Sunday

27th May 2018

Agenda

Estonia presidency and Google fine This WEEK

  • Estonia is set to take over the EU presidency (Photo: EC)

Estonia is preparing to take over the six-month rotating EU presidency as Google faces a massive fine from the European Commission this week.

Estonia's prime minister, Juri Ratas, has signalled the country's intention to make the digital single market and the development of a digital society a top priority for his country's term of presiding over the Council of the EU, where member states sit.

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The digital priorities have already been merged into agenda plans by the next two EU presidencies, in a so-called trio programme made up of Estonia, Bulgaria and Austria.

“If every presidency steered Europe in a different direction during their six months at the helm, it would be very difficult to keep Europe strong, decisive and united," said Ratas in a statement, last week.

Estonia, the digitally-minded EU member state, will be making its debut in the presidency, while the European Commission prepares to impose a €1 billion fine on Google.

The anti-trust case against the California-based internet search giant is likely to be unveiled this Wednesday (28 June), with the firm's Google Shopping online search service at the centre of the pending legal dispute.

The possible move by EU competition commissioner Margrethe Vestager risks triggering a transatlantic spat, similar to last year's when she launched a record €13 billion tax bill for Apple.

It also risks complicating broader policy areas, spearheaded by the Estonian presidency.

Those issues may resurface when EU commission president Jean-Claude Juncker and his team of commissioners travel to Tallinn on Thursday and Friday to discuss Estonia's policy priorities.

The EU commission is also set to present a reflection paper on Wednesday about the future of EU finances. The paper is part of debate launched earlier this year on the future of Europe.

Money laundering and security

The paper also follows the entry into force of the EU's fourth anti-money laundering directive on Monday. The directive is among a group of legislative initiatives, which will crack down on tax scams and cheaters.

EU commission vice-president Frans Timmermans, in a statement on Monday, described the new law as "a big step forward" in undercutting laundered money.

The new directive aims to make it more difficult for criminals and terrorists to use laundered money.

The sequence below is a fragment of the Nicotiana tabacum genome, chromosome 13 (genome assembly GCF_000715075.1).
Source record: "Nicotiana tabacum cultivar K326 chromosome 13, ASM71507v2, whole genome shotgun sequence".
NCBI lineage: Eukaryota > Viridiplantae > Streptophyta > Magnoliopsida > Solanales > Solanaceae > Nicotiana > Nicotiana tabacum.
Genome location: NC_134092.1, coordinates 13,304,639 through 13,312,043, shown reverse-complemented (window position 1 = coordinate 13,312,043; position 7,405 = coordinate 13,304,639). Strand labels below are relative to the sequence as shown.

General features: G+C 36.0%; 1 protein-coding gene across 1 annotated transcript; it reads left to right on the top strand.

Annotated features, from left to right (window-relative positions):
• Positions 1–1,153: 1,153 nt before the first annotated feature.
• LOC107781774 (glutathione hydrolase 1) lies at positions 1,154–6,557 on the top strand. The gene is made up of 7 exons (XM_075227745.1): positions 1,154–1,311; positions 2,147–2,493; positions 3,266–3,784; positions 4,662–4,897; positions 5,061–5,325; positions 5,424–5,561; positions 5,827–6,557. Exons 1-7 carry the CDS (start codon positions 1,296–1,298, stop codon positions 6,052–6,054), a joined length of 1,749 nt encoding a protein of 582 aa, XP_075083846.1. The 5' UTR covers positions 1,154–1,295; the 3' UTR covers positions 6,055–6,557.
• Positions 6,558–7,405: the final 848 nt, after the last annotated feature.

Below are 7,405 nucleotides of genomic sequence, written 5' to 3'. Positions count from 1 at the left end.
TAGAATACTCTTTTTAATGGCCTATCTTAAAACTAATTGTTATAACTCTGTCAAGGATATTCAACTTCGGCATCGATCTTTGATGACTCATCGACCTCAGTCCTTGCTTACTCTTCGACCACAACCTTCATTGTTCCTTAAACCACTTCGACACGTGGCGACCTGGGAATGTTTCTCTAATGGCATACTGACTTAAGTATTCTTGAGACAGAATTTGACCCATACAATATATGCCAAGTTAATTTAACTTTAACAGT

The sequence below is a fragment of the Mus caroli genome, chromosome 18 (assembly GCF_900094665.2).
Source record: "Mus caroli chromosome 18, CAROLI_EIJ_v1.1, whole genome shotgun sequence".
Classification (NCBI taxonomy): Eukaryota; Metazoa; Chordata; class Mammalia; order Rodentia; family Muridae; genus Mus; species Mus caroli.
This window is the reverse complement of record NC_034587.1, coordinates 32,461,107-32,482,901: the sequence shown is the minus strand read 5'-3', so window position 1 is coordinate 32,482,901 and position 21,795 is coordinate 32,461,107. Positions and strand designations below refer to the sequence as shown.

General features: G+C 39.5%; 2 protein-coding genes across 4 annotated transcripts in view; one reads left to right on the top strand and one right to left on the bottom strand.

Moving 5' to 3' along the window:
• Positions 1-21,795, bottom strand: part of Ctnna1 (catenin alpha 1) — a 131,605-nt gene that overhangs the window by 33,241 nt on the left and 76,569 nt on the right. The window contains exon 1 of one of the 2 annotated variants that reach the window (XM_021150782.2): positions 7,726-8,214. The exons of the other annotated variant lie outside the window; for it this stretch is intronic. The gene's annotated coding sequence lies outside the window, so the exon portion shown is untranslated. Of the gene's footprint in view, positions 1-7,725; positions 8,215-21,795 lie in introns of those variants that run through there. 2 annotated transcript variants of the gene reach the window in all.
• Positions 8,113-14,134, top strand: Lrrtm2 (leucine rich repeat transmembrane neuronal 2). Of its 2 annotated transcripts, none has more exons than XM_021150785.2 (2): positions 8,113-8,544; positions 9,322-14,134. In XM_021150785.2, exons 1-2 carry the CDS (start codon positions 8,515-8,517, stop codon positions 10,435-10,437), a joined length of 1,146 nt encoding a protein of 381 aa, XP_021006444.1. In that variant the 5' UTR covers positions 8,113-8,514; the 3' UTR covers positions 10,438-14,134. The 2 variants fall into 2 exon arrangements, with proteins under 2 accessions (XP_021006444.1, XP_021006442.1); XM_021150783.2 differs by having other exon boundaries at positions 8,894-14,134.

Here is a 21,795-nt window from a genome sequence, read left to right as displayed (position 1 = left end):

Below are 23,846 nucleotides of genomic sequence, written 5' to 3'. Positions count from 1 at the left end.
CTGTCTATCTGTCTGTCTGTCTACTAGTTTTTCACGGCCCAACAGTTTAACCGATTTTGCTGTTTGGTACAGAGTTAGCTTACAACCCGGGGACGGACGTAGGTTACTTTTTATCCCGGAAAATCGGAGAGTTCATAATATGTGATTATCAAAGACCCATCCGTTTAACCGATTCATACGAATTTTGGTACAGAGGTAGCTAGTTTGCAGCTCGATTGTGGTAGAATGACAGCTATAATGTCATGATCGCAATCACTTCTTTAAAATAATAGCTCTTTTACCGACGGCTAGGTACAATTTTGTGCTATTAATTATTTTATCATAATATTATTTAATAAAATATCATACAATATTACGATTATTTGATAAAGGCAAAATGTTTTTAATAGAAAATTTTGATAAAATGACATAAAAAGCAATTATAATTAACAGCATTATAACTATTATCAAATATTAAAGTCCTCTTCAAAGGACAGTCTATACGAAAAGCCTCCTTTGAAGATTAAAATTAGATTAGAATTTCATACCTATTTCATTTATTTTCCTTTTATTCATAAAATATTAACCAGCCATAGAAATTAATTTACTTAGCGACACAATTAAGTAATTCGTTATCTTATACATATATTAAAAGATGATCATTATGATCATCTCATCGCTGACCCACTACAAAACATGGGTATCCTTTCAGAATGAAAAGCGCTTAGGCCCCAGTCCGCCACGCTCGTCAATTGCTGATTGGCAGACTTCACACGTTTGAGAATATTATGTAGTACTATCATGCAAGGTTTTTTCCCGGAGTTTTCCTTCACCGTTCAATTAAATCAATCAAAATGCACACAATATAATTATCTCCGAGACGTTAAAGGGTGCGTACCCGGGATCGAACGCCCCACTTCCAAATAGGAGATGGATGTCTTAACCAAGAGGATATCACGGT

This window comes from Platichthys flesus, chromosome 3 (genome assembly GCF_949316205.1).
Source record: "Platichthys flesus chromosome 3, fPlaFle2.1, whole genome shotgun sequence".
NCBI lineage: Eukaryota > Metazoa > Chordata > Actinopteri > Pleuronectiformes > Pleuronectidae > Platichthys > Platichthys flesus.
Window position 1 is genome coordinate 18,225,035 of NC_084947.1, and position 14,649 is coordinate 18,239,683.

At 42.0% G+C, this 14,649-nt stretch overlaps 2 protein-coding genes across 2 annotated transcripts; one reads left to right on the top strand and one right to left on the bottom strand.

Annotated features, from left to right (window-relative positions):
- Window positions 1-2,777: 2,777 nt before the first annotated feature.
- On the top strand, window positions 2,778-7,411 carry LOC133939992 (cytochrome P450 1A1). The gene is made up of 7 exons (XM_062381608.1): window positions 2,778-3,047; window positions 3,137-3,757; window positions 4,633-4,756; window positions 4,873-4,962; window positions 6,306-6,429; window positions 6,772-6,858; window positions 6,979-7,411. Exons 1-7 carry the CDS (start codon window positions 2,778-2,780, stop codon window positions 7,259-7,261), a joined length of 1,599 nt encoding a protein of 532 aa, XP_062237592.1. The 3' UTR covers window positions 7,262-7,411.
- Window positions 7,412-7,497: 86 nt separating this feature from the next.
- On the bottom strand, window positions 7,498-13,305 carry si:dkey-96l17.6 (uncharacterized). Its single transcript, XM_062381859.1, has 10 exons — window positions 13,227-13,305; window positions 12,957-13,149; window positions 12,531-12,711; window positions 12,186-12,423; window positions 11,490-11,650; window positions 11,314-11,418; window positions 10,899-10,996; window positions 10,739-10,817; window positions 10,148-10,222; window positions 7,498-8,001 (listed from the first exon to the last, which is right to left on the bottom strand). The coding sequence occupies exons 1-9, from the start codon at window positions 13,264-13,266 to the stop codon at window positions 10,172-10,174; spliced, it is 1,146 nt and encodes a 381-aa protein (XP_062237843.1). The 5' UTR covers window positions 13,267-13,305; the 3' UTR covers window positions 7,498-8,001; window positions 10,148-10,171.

Other aspects relating to terrorism will also be discussed this week when the EU commission publishes its monthly report on the so-called Security Union.

But the push at EU level to clean up dubious tax schemes also faces national challenges.

Malta, which is now leaving its six-month term in the EU presidency, has come under intense scrutiny over allegations that its prime minister and other senior officials were linked to offshore tax havens.

EU summit and Brexit This WEEK

Security and defence, along with Brexit and migration, are among the big issues to be discussed as leaders from all 28 EU states converge in Brussels for meetings and a summit.

Budget and Bettel on the EU's agenda This Week

MEPs will have their first chance to discuss the EU Commission's plans for the next long-term EU budget in Strasbourg. At the same time, a court case in Luxembourg may shake up the 'rule of law' debate.

Zuckerberg and Trump top the EU's agenda This WEEK

The Facebook CEO will brief MEPs on data protection - but only behind closed doors. Meanwhile EU leaders are scratching their heads on how to deal with US president Trump's erratic decisions on trade and the Iran deal.

All eyes on the EU budget This WEEK

The European Commission will next week unveil its ambitious proposal for the first EU budget without the UK. In the European Parliament, its the Belgian PM's turn to talk about the future of Europe.

Visual Data

EU budget: Biggest cuts and increases

The European Parliament accused the EU Commission of not providing clear figures for a comparison of the proposed and the current EU budgets. We take a look at the main differences.

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